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Life After Ruckus

Friday brought the regrettable revelation that DRM-based music service Ruckus, Penn State’s replacement for the once-free Napster, had shut down. If Ruckus’ inferiority didn’t have you downloading music illegally already, it’s sudden death might. So, in the interest of a lawsuit-free Penn State, a few of us at Onward State decided to explore the legal options still available. Enjoy.


Pandora is an internet radio service that automatically recommends songs as it learns your personal preferences. Instead of downloading specific songs or albums to a computer, users create individual stations based on an artist or song of their choosing, and Pandora does the rest. Created by the Music Genome Project, this unique service considers “over 400 different musical attributes” when selecting the next song. In addition to this, you can indicate your feelings for a particular song with a thumbs up or thumbs down – as you can see below, I liked I Luv It and Izzo, but drew the line at Come On Over – to further shape the selection process. Theoretically, if you use the service enough, you won’t even bother having to make a playlist.pandora-playerPros: Pandora is meant to be a user-friendly, intuitive, and easy service – which is refreshing in Ruckus’ wake. As you can see, I created stations that span my musical interests from “Weezer Radio” to “Go Getta Radio” (which sounds impeccably gangsta to my un-hip ears), then made a QuickMix of these stations. This allows Pandora to select transition from Young Jeezy’s Soul Survivor to The Killers’ Spaceman to The Pussycat Dolls’ Buttons, without my intervention. On top of this, I’m discovering songs that I like, but had never heard before while enjoying the stuff I’m familiar with.

Cons: Pandora is not an “on-demand” service. Even on my “Circus” station, there’s no guarantee that the first song will be Britney Spears. It may be musically similar to her, but I’m not getting my guilty pleasure Spears fix. This can be problematic when you want to listen to a specific song RIGHT NOW, or the service hasn’t quite adjusted to your musical palette.  Additionally, you can only skip songs 6 times an hour per station. If you get a few songs in a row that you don’t like (or just don’t feel like listening to), you find yourself budgeting skips for the next 59 minutes. This can be circumvented by changing stations often, but can be annoying.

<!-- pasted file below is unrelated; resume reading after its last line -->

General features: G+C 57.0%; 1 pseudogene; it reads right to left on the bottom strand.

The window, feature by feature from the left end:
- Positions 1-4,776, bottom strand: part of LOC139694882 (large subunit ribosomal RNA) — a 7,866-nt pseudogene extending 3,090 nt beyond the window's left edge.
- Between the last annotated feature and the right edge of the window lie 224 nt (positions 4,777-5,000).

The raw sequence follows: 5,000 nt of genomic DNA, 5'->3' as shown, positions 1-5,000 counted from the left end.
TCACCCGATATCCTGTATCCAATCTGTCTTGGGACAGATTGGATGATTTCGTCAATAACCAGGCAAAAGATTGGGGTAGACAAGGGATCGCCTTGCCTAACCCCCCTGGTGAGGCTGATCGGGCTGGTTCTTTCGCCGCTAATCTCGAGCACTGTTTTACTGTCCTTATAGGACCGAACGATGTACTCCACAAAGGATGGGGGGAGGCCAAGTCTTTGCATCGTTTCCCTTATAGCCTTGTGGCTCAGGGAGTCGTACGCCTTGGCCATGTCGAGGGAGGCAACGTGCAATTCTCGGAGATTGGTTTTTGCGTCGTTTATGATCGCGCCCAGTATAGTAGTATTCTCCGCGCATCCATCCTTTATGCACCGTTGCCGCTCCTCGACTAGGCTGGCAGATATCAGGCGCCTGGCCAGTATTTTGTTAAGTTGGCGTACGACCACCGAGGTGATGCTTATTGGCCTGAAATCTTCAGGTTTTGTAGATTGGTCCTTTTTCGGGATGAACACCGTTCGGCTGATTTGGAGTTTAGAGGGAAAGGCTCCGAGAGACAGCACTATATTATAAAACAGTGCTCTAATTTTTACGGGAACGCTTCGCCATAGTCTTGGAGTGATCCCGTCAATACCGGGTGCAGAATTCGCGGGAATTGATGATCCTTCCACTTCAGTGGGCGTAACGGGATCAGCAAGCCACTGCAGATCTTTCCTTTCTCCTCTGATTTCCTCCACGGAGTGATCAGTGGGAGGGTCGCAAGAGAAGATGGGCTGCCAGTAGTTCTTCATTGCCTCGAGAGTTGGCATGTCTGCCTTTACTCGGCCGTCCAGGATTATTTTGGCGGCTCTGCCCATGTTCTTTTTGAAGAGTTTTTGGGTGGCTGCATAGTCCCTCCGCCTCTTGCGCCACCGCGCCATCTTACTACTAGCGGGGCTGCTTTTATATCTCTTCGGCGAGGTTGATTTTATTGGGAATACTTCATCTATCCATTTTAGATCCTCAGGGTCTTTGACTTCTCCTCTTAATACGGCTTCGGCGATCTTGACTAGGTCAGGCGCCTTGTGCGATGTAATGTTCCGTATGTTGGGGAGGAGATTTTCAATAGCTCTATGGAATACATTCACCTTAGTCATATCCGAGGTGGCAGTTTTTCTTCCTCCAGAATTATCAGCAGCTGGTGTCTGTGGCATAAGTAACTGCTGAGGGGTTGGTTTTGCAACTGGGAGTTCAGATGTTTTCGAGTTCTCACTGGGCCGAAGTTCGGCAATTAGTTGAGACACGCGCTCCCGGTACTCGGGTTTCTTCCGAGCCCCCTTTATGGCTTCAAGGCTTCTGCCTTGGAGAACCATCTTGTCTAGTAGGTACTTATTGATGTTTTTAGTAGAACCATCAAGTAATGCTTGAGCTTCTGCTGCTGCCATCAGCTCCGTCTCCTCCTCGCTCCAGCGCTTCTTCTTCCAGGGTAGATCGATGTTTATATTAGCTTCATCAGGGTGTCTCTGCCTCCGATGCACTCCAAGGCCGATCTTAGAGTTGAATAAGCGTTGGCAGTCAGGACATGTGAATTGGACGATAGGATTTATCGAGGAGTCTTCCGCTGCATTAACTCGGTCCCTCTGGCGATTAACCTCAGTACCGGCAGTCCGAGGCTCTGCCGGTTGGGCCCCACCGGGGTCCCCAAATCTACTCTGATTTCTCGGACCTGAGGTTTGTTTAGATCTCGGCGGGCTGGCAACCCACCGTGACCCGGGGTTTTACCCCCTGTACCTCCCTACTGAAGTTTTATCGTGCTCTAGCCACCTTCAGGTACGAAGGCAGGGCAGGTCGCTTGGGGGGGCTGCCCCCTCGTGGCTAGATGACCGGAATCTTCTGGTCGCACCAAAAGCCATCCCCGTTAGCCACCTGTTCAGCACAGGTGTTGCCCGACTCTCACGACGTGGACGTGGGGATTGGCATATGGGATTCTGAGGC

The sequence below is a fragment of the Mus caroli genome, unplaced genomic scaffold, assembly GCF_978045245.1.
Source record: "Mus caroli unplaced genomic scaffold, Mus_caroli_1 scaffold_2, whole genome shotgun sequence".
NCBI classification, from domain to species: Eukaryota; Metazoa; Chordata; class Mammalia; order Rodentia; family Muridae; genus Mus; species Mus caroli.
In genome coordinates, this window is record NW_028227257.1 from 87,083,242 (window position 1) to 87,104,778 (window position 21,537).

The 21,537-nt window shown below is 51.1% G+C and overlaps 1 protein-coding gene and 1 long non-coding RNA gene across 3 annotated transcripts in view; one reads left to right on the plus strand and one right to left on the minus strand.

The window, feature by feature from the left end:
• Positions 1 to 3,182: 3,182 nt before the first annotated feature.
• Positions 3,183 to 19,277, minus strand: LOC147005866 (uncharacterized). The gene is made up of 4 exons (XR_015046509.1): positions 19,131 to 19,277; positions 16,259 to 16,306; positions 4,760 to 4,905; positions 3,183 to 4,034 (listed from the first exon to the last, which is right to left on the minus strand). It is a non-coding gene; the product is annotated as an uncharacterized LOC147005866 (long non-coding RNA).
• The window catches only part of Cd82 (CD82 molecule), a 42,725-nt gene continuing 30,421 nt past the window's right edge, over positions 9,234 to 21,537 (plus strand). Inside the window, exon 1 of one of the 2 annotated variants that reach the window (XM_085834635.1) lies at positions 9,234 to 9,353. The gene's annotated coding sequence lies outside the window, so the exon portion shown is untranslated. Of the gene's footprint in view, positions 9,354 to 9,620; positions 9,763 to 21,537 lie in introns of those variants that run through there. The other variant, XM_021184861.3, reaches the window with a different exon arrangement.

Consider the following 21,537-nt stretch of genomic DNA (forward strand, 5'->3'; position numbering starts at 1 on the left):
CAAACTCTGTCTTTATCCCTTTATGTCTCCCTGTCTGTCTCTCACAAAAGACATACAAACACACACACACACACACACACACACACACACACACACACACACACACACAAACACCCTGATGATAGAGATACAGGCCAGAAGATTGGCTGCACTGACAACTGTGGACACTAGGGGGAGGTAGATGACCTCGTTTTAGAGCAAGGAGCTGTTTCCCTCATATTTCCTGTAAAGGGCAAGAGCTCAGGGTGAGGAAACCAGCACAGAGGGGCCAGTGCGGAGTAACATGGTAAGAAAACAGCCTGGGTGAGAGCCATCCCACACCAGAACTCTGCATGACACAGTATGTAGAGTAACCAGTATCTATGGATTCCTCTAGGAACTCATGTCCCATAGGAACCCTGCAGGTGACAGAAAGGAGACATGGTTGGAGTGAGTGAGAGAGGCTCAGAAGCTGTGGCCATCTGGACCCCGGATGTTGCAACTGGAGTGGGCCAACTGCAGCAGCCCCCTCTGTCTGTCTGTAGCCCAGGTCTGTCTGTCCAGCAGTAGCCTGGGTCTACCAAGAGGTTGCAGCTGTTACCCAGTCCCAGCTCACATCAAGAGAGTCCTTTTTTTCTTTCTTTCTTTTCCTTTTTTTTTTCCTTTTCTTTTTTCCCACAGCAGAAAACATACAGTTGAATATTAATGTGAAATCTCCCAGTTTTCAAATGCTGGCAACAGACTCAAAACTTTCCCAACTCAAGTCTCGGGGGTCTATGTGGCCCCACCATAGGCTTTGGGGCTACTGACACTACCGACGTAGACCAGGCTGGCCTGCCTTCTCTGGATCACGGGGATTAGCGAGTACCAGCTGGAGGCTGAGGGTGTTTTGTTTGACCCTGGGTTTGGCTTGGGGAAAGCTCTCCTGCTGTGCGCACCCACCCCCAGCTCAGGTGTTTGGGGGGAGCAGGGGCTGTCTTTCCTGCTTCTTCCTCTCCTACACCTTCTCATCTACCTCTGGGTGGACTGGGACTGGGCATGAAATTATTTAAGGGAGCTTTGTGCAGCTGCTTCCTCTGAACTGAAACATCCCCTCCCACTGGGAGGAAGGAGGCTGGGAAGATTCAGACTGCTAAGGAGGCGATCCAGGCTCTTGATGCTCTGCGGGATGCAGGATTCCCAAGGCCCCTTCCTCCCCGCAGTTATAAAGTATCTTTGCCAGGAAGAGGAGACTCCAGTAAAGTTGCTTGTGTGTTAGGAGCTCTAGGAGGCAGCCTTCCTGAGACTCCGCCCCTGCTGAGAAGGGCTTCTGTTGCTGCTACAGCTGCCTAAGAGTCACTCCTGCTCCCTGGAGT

The Bottom Line: Pandora is impressively high-quality for a free service. It’s music selection is deep and diverse, and advertisements are unobtrusive. If users don’t mind sitting back and letting someone else pick the music, they may find themselves better off than they did while using Ruckus.

Check out our thoughts on iTunes, Last.FM, Hype Machine, and Dreaming Tree after the jump.


iTunes Store


With 6 billion songs sold as of January 6th, 2009, the iTunes Store is easily the most popular music downloading option. Opening as the Apple iTunes Music Store in April 2003, the Store also sells music videos and feature films. It is easily accessible through the iTunes music player application that I’m sure most of you use.

Pros: The iTunes Store interface is very user-friendly, as you might expect an Apple product to be. You can search by album, artist, song, or keyword. Additionally, through the main page of the Store you can go to other genre-specific pages to find new music that may be to your liking. You might say, “Hey, I have a PC, the iTunes Music Store couldn’t possibly work for me.” You’d be completely wrong. Music downloaded from the iTunes Store runs on PCs and, with iTunes-Plus being DRM-free, on any portable music device. You also might say, “Apple computers are sooo expensive, so their music prices must be astronomical.” Wrong again. Most iTunes songs are just .99 cents, while albums can be had from $9.99. Also, the Store often has free singles for download. Music in the Store spans the musical spectrum.

Cons: While the Store has music from a wide range of genres, some notable artists are missing, the Beatles and AC/DC to name two. You’ll have to ask your dad for those. Kid Rock is also missing, but no one seems to mind. Another con, i suppose, in this particular conversation, is that the Store costs money. Unlike Pandora or the services below, in order to listen to the music, you have to pay.

The Bottom Line: If you want to actually own your music and you feel guilty pirating it, the iTunes Store is the hands down best option. You can buy the music faster and cheaper than with actual CDs and also without the pesky jewel cases.